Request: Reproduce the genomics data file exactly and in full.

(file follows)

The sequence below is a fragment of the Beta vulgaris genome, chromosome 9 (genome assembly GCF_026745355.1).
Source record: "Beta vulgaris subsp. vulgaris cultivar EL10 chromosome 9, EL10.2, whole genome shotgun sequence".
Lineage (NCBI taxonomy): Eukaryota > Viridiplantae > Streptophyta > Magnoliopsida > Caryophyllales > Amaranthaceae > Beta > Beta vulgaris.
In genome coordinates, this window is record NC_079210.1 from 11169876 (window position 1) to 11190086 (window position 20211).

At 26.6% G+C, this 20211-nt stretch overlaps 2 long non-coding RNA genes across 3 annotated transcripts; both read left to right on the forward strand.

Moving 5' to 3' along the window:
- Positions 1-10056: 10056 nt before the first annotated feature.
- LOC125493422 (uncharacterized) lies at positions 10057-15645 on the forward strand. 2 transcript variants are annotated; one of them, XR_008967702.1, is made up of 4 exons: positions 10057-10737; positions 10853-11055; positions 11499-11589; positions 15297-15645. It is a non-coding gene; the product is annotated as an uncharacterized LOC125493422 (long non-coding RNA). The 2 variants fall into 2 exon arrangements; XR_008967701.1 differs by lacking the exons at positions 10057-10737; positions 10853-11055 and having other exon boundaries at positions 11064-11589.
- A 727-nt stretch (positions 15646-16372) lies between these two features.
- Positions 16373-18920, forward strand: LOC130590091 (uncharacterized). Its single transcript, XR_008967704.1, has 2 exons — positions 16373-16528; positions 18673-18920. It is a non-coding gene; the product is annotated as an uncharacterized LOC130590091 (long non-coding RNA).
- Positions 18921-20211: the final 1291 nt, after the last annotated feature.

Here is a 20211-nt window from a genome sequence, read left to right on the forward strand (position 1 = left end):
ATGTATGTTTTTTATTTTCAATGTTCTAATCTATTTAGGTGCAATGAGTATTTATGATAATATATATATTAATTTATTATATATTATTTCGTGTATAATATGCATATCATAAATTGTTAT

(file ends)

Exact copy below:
The sequence below is a fragment of the Beta vulgaris genome, chromosome 9 (genome assembly GCF_026745355.1).
Source record: "Beta vulgaris subsp. vulgaris cultivar EL10 chromosome 9, EL10.2, whole genome shotgun sequence".
Lineage (NCBI taxonomy): Eukaryota > Viridiplantae > Streptophyta > Magnoliopsida > Caryophyllales > Amaranthaceae > Beta > Beta vulgaris.
In genome coordinates, this window is record NC_079210.1 from 11169876 (window position 1) to 11190086 (window position 20211).

At 26.6% G+C, this 20211-nt stretch overlaps 2 long non-coding RNA genes across 3 annotated transcripts; both read left to right on the forward strand.

Moving 5' to 3' along the window:
- Positions 1-10056: 10056 nt before the first annotated feature.
- LOC125493422 (uncharacterized) lies at positions 10057-15645 on the forward strand. 2 transcript variants are annotated; one of them, XR_008967702.1, is made up of 4 exons: positions 10057-10737; positions 10853-11055; positions 11499-11589; positions 15297-15645. It is a non-coding gene; the product is annotated as an uncharacterized LOC125493422 (long non-coding RNA). The 2 variants fall into 2 exon arrangements; XR_008967701.1 differs by lacking the exons at positions 10057-10737; positions 10853-11055 and having other exon boundaries at positions 11064-11589.
- A 727-nt stretch (positions 15646-16372) lies between these two features.
- Positions 16373-18920, forward strand: LOC130590091 (uncharacterized). Its single transcript, XR_008967704.1, has 2 exons — positions 16373-16528; positions 18673-18920. It is a non-coding gene; the product is annotated as an uncharacterized LOC130590091 (long non-coding RNA).
- Positions 18921-20211: the final 1291 nt, after the last annotated feature.

Here is a 20211-nt window from a genome sequence, read left to right on the forward strand (position 1 = left end):
ATGTATGTTTTTTATTTTCAATGTTCTAATCTATTTAGGTGCAATGAGTATTTATGATAATATATATATTAATTTATTATATATTATTTCGTGTATAATATGCATATCATAAATTGTTAT